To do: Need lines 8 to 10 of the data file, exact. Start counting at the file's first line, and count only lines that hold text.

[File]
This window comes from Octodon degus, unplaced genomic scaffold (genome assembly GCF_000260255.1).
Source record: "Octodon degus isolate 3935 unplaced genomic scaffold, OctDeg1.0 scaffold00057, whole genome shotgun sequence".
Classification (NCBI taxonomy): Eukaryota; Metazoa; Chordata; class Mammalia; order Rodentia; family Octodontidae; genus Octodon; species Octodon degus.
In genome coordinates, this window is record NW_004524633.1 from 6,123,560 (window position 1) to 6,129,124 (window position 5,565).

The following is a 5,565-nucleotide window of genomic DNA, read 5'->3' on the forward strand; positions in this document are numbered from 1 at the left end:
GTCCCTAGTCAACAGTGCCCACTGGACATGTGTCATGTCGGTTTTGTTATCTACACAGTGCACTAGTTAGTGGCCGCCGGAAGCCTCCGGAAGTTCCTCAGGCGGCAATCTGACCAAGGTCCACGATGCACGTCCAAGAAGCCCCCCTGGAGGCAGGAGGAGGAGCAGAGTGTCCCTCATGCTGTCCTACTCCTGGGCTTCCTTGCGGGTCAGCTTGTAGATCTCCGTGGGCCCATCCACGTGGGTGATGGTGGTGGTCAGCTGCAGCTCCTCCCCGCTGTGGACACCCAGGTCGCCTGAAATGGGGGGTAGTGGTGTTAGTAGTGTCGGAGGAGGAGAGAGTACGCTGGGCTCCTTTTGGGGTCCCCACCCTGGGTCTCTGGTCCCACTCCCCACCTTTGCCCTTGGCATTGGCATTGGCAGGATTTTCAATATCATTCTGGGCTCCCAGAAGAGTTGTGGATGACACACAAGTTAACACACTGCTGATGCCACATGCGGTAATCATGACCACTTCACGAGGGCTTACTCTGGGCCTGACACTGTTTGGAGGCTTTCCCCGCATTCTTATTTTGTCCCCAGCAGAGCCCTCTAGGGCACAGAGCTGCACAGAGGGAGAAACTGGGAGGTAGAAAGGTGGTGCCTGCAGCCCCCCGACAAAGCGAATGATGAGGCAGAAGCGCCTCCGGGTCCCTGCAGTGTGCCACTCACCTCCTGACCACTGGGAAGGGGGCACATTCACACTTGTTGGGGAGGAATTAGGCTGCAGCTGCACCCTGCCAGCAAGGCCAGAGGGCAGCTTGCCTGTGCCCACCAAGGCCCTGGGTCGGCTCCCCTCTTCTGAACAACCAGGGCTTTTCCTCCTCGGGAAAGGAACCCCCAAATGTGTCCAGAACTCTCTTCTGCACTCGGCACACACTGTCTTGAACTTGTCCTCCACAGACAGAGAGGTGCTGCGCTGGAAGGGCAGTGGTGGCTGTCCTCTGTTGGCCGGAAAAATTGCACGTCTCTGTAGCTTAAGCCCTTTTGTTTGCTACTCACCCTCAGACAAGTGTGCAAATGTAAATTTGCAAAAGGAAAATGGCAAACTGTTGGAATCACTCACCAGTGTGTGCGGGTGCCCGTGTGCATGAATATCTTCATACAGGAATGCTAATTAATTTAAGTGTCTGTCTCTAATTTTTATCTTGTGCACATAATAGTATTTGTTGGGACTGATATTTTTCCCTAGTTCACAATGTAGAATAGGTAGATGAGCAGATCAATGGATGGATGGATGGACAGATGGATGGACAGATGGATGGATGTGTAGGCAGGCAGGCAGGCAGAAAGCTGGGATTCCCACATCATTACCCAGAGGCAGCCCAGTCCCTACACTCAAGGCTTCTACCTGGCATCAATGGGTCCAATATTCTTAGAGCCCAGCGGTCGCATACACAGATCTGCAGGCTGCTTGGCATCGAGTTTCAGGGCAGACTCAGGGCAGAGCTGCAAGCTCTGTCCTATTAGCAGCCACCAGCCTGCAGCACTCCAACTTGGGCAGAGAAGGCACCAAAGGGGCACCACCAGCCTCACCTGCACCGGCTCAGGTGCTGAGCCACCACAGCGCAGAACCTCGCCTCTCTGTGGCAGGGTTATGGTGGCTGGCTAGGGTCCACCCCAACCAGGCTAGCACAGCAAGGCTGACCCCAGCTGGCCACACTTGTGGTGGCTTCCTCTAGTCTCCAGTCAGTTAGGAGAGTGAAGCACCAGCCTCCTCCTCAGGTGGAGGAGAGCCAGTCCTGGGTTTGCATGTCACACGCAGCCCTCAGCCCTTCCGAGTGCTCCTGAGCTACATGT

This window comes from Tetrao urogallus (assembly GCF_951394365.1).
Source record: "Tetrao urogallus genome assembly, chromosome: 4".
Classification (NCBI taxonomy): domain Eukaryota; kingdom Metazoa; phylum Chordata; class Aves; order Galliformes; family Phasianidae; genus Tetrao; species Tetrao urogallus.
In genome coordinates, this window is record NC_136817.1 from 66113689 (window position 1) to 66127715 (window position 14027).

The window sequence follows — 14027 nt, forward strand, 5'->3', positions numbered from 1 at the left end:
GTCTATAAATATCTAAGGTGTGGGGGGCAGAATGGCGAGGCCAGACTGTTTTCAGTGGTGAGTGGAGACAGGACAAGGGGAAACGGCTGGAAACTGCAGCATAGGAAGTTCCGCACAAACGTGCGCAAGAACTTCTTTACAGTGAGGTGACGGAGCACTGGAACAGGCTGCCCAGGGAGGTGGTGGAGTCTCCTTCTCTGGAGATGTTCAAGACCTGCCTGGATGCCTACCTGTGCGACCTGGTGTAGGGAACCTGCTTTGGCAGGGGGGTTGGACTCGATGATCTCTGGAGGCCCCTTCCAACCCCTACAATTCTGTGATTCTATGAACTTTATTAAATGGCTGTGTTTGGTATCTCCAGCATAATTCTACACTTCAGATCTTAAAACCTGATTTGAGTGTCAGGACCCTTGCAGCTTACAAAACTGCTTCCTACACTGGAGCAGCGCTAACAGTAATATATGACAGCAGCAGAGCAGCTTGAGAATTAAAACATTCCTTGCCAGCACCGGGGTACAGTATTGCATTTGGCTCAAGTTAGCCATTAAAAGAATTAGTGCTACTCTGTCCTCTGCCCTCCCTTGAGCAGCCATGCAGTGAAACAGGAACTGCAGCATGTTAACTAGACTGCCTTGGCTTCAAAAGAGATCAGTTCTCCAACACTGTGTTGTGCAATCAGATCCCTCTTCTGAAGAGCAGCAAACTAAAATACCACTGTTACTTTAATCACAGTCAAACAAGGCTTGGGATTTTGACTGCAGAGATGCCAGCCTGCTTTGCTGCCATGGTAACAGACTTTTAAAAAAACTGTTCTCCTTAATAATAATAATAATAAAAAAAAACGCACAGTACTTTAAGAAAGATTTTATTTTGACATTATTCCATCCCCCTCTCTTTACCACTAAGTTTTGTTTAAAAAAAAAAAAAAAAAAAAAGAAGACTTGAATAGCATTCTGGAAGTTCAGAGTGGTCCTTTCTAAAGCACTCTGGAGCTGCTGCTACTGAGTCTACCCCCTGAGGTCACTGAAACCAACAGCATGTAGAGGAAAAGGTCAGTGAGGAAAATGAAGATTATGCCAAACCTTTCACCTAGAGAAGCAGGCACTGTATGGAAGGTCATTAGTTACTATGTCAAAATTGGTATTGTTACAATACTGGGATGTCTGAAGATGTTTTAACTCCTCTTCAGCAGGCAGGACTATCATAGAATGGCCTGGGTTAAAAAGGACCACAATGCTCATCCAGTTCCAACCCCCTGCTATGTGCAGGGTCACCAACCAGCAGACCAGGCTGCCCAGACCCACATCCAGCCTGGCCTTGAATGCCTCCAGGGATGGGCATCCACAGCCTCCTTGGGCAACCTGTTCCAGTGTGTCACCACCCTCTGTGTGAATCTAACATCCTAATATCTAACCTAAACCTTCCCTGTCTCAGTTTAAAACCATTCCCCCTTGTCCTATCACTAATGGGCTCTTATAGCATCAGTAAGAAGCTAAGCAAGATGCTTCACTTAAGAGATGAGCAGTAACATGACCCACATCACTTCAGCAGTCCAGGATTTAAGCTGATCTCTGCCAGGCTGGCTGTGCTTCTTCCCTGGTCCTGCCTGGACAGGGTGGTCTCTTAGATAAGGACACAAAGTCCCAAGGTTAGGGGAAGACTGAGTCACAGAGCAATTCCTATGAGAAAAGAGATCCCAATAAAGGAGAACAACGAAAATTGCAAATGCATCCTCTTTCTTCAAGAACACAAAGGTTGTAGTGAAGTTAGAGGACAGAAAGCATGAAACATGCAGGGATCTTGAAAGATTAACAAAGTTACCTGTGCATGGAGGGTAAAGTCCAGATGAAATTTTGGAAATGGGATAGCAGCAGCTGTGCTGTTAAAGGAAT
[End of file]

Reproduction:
Source record: "Tetrao urogallus genome assembly, chromosome: 4".
Classification (NCBI taxonomy): domain Eukaryota; kingdom Metazoa; phylum Chordata; class Aves; order Galliformes; family Phasianidae; genus Tetrao; species Tetrao urogallus.
In genome coordinates, this window is record NC_136817.1 from 66113689 (window position 1) to 66127715 (window position 14027).